Nearly 300 Automobiles From All over New England and New York States, and Over 1800 People gathered on Mountain Summit For Ceremony. Flag Raised Amid Cheers. Many Prominent Men Present. Big Banquet This Evening.

From the Oct. 22, 1914, edition.

Blessed by Nature with her richest gifts, favored with the notice of history, praised and appreciated by those who have seen its beauty and tasted of its joys, the Mohawk Trail today went through its finest moment -- that of its dedication ceremony. Fondness of formality, inate in most men, decrees that the road which traverses the most beautiful of New England's scenery should be formally dedicated to the convenience and pleasure of the people for all time. The ancient highway of the Indian had already been converted into a modern avenue of travel, but today the matter of sentiment was attended to and the dedication ceremonies were held on Whitcomb summit, the topmost peak of the range over which the trail passes. Men who have had a prominent part in making the beautiful highway a reality were prominent this afternoon at its dedication. The whole occasion was one of pleasure and satisfaction and the exercises on the top of the mountain, in Nature's own realm, were as impressive as they were unique.

Nearly 300 automobiles and over 1800 people gathered at the point selected for the dedication exercises, and not all of them went to the top by motor, many walking all the way from this city.


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The pedestrians included men, women and children, and most of them, starting early, were on hand for the opening of the exercises.

The automobiles continued to arrive from both sides of the mountain from 1 o'clock until long after the flag raising, which was the formal ceremony of dedication. Massachusetts, Rhode Island, Vermont, Connecticut, New Hampshire and New York were all represented by cars.

The enthusiasm over the scenery, the arrangements for the dedication, and the ceremony itself was marked. There was not a hitch in the proceedings. The day was well-nigh ideal, and the event on the mountain top was a success from every standpoint.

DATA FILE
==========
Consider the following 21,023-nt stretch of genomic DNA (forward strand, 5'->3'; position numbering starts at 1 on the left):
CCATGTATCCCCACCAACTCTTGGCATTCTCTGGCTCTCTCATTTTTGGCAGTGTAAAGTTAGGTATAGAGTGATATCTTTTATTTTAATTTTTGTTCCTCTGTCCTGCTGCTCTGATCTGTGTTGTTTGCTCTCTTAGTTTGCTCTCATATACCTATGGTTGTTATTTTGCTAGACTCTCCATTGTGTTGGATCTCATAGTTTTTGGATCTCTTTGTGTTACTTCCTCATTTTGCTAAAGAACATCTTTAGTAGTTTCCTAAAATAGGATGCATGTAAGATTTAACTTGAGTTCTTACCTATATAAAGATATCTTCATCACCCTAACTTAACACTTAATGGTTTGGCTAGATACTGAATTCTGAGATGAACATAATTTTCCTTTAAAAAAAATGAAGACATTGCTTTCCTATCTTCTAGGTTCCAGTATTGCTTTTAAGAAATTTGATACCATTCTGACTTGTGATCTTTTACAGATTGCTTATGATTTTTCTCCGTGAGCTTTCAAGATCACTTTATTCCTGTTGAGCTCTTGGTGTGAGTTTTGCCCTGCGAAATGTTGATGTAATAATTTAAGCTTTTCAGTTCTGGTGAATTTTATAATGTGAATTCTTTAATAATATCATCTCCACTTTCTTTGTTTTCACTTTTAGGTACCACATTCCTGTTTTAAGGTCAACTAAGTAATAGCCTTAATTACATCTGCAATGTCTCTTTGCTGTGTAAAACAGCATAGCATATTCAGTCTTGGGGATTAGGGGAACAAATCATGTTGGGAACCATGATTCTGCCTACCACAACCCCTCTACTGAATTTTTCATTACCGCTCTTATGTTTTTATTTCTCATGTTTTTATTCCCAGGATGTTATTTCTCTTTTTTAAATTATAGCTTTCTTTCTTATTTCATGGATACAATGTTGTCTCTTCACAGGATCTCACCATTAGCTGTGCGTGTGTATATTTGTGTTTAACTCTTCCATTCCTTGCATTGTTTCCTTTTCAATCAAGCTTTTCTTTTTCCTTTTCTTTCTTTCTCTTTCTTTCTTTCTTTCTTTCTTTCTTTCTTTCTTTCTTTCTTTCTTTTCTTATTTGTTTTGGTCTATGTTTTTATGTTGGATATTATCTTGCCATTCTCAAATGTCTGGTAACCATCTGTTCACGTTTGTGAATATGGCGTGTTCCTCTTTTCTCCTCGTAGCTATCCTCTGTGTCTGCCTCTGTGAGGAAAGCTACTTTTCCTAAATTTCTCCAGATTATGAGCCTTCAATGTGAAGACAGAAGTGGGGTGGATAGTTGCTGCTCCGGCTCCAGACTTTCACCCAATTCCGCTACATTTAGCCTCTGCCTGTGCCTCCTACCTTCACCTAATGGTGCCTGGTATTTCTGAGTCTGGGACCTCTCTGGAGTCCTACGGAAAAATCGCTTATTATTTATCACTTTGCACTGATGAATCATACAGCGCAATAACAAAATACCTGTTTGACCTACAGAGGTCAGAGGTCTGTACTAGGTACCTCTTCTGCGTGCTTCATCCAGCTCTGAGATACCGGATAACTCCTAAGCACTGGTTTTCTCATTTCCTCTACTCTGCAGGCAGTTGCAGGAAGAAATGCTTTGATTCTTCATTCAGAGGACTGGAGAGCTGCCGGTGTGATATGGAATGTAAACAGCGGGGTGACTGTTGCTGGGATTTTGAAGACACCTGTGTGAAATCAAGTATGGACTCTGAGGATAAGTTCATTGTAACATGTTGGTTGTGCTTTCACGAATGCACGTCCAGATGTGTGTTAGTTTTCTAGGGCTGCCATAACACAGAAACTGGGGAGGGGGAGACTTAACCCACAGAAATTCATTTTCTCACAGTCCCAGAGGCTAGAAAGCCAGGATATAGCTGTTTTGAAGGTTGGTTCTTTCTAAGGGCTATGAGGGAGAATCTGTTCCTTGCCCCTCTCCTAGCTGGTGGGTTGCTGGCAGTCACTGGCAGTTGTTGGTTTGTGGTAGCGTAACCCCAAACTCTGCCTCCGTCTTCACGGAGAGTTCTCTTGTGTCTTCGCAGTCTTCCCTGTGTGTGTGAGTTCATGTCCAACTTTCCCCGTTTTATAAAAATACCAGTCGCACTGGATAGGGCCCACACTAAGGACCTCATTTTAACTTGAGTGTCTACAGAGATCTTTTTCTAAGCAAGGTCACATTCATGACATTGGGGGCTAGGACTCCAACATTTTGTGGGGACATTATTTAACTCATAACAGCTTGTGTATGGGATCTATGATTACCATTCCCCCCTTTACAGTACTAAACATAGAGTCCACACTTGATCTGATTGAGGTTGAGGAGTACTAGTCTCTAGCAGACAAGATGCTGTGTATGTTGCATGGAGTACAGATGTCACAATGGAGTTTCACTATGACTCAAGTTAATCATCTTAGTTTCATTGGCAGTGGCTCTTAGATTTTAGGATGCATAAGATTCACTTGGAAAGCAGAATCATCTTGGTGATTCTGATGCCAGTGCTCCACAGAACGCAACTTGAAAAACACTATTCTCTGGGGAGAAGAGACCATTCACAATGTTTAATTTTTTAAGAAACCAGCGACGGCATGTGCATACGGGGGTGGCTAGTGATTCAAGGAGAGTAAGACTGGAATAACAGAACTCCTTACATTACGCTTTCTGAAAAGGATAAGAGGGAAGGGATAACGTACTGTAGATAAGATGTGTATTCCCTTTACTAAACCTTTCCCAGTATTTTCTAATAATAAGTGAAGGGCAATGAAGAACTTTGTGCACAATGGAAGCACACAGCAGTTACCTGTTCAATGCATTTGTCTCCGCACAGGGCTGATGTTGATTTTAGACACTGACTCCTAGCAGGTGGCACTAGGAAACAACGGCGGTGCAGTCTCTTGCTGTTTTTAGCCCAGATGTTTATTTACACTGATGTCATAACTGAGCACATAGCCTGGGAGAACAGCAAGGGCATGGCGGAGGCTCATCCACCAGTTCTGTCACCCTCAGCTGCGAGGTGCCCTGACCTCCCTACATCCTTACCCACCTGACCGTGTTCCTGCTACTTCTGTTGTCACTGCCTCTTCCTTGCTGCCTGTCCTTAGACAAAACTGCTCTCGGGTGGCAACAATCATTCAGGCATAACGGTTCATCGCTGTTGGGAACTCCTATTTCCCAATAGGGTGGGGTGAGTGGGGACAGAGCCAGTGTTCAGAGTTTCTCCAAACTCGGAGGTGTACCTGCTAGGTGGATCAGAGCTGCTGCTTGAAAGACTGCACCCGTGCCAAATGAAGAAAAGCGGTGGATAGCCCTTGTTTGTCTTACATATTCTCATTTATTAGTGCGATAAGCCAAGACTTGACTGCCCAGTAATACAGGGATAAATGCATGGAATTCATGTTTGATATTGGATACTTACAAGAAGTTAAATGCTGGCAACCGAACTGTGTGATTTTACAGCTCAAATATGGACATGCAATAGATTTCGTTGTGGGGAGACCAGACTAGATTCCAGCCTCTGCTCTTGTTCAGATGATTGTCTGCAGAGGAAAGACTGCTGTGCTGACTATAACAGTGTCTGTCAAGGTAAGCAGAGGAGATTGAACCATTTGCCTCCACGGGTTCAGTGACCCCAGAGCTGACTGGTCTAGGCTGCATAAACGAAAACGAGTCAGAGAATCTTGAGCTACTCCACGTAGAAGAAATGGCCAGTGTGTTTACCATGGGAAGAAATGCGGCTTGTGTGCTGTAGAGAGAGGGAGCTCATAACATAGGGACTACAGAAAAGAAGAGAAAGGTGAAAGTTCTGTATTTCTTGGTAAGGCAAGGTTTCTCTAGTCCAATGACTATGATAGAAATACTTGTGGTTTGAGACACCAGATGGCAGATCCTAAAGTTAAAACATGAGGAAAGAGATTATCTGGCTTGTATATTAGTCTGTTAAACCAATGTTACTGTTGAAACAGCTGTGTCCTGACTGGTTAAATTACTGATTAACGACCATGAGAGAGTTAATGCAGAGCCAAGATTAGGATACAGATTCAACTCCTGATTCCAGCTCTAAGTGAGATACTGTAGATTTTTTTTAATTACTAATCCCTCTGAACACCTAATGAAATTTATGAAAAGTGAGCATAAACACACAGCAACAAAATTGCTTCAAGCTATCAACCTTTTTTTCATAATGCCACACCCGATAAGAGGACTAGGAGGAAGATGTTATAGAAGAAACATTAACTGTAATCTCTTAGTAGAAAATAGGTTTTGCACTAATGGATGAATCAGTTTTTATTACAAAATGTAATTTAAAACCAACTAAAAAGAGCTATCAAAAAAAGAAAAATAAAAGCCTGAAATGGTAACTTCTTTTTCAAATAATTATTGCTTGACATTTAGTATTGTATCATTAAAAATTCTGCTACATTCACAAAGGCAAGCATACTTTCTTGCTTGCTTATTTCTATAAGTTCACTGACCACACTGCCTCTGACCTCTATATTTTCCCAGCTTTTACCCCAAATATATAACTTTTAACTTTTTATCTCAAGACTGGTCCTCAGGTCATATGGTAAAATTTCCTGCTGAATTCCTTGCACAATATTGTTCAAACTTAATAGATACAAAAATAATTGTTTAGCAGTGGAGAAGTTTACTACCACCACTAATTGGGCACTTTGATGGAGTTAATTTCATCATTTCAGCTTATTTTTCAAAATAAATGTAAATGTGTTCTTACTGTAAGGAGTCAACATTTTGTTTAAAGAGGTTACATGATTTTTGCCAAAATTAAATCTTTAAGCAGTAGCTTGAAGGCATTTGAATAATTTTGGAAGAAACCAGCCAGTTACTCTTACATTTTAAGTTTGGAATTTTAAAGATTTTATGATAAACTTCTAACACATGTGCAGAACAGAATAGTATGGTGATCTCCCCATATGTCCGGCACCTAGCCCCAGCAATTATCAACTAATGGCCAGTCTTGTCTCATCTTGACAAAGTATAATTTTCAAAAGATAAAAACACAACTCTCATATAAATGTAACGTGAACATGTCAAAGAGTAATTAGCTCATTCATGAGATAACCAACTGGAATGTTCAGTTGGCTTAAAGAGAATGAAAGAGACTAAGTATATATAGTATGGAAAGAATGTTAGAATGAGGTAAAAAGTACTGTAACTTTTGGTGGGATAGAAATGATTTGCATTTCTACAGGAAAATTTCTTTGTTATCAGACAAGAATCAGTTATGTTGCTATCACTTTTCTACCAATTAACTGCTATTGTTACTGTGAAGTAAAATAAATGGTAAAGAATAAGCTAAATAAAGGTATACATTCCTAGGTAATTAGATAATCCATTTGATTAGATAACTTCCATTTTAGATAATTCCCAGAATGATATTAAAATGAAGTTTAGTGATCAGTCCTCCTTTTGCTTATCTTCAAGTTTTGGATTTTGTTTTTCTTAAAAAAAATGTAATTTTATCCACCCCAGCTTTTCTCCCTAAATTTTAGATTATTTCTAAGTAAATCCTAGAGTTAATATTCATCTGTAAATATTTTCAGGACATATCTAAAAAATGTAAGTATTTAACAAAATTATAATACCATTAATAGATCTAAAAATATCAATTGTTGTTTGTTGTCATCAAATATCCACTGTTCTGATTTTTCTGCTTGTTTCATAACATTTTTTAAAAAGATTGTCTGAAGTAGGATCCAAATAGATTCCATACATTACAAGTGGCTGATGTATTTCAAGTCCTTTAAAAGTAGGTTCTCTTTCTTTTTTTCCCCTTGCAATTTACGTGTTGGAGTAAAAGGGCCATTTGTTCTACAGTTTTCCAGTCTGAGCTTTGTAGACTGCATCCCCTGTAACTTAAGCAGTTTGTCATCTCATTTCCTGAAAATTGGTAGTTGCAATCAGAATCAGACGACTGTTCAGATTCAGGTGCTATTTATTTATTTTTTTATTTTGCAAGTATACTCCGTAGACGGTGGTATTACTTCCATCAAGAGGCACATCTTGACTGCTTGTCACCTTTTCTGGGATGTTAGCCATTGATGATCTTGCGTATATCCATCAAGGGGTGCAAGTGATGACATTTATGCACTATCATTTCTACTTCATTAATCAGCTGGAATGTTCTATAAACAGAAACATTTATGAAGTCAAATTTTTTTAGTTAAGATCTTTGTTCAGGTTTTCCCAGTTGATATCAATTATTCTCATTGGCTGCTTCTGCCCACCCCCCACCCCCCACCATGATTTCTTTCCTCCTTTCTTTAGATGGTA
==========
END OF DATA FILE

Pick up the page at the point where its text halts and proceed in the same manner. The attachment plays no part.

It was exactly 2.30 o'clock when the flag was raised amid hearty cheers.

Former-Congressman George P. Lawrence acted as master of ceremonies with his usual grace and dignity, and the speaking was of an exceptionally interesting nature. Congressman Treadway, who had much to do with the legislative progress of the trail, when he was president of the Massachusetts senate, a friend of those who at first projected the matter, was on hand to say a good word for the historic highway and those who were concerned in having it built. He spoke of its beauties and its possibilities and delighted his hearers with his plan exposition of the early stages of the agitation in favor of having the state appropriate the necessary money for the building of the highway. His remarks were heard with interest and attention. Clinton Q. Richmond, another early friend of the road, gave a very interesting history of early times in the region of the Hoosac and Deerfield valleys, and related the progress made by these communities in his own impressive style. President Harry Garfield of Williams college, graced the occasion by his presence and his scholarly remarks gave the dedication the finish that will always mark it as one of prime importance to all the people in this part of the country. The exercises concluded late in the afternoon, and tonight the beacon fire that will be lighted as part of the program today, will end the dedication ceremony on the mountain-top.